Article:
A horror short lives or dies by a handful of simple, clear criteria. They operate similarly to one-act plays or comedy routines. Go in with an immediately accessible game or leave with a memorable sharp stinger. A game means rules and horror audiences love the cruel puzzle of bending, breaking, and submitting to the rules of a good scary story. Play by the rules and you get Crypt TV’s Look-See series and David Sandberg’s Lights Out. The latest in this proud tradition is the subtle and strange short, Ryan Graff’s Black Moon.
Graff’s short takes its inspiration from an unusual phenomenon: two new moons in one month. This summer played host to one of the rare occurrences in long-ago July. These “black moons,” according to Graff’s short, create ideal circumstances for supernatural events.
These black moons become holes to fall into, portals to go through, and places never to return from. Graff takes this connection literally and sets his short in a literal tunnel, where the sound of a crying girl lures an unsuspecting woman (Fabienne Tournet) inside. At the beginning and at the end are deep voids with nothing but a tunnel of horrors connecting them. It’s no coincidence that Graff’s short also begins and ends with black screens.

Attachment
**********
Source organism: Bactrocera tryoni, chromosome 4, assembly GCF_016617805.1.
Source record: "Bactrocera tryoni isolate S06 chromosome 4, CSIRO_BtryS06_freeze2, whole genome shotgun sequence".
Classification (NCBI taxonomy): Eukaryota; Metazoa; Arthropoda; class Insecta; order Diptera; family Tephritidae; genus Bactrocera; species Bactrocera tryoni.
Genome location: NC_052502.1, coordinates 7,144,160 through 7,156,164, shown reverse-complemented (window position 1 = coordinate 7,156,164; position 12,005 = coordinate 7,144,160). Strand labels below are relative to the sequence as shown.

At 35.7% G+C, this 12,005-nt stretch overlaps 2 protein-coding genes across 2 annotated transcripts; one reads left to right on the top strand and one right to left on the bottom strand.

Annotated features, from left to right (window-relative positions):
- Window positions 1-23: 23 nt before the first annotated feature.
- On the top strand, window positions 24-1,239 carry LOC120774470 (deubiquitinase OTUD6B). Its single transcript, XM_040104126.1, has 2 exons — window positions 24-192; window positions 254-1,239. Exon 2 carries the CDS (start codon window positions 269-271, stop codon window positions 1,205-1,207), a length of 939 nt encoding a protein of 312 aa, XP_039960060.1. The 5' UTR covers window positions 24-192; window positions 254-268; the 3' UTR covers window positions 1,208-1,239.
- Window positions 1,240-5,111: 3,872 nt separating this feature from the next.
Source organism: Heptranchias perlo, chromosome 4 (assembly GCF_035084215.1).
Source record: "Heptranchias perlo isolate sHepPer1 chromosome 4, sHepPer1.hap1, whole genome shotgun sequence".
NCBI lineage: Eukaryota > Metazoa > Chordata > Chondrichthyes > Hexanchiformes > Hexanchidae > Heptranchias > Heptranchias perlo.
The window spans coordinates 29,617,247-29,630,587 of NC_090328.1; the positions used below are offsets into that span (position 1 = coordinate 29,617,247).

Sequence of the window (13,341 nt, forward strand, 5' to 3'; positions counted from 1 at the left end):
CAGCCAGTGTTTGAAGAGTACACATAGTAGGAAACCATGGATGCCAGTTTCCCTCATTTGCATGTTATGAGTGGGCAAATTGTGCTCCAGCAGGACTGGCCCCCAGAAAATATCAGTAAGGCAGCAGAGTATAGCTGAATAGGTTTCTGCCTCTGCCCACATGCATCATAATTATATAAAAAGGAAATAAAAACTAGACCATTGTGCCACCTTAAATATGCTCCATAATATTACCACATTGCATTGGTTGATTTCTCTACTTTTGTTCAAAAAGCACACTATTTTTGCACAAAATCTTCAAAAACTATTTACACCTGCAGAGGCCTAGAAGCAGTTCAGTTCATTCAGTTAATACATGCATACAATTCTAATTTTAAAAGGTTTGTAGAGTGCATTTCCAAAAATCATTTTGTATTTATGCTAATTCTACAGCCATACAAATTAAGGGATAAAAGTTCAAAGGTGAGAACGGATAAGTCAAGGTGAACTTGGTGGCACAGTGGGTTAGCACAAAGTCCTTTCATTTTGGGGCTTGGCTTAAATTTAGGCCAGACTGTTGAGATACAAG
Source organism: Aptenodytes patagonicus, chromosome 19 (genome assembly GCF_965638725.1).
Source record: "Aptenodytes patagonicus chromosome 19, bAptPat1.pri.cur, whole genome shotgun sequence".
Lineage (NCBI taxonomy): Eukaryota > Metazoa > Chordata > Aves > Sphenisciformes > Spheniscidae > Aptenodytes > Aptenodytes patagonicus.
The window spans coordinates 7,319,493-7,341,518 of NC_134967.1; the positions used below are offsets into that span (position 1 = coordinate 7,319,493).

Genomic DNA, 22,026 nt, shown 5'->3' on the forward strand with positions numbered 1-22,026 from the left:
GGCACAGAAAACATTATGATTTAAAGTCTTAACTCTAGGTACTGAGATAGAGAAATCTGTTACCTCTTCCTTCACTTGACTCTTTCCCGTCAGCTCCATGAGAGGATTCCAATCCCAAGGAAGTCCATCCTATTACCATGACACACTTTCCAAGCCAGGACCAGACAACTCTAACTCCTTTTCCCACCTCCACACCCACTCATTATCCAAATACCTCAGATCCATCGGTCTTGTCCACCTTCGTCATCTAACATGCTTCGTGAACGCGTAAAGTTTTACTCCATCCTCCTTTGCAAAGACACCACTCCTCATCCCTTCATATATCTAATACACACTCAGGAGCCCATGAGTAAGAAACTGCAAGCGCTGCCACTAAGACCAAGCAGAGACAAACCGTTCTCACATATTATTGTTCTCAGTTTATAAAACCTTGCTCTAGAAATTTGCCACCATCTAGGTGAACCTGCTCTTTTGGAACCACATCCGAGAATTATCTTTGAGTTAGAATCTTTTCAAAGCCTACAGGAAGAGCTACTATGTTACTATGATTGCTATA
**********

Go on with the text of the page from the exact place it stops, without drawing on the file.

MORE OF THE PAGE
When we enter the tunnel with her, we immediately know, as she does, that things aren’t what they seem. Soon our leading lady is trapped in the tunnel, bookended by two black moons and far from anything resembling safety. There’s more than a crying girl in there with her; there’s something snarling, dangerous, and hungry.
What really lifts “Black Moon” above other shorts is the expert composition. Wrapping your short around a never-ending tunnel gimmick presents all kinds of risk. It’s a few false steps away from being corny or too difficult to portray, but Ryan Graff’s camera and direction make the tunnel feel endless in a believable, unsettling way. The sound design bounces the protagonists clopping shoes around the frame, acting as a kind of cinematic heartbeat. As tension mounts, the character runs, and the clips and clops intensify until we fear the worst. Graff takes nine minutes and turns them into a lifetime, then cuts it short with a cinematic heart attack.
The ending, without spoilers, is a cruel little joke that we laugh at with the filmmakers. Having been through the harrowing nine minutes of brutal, futile, atmosphere, we know better than the film and congratulate ourselves. Black Moon is a well-crafted exhibition of a single scare, the definitive approach to scary short filmmaking.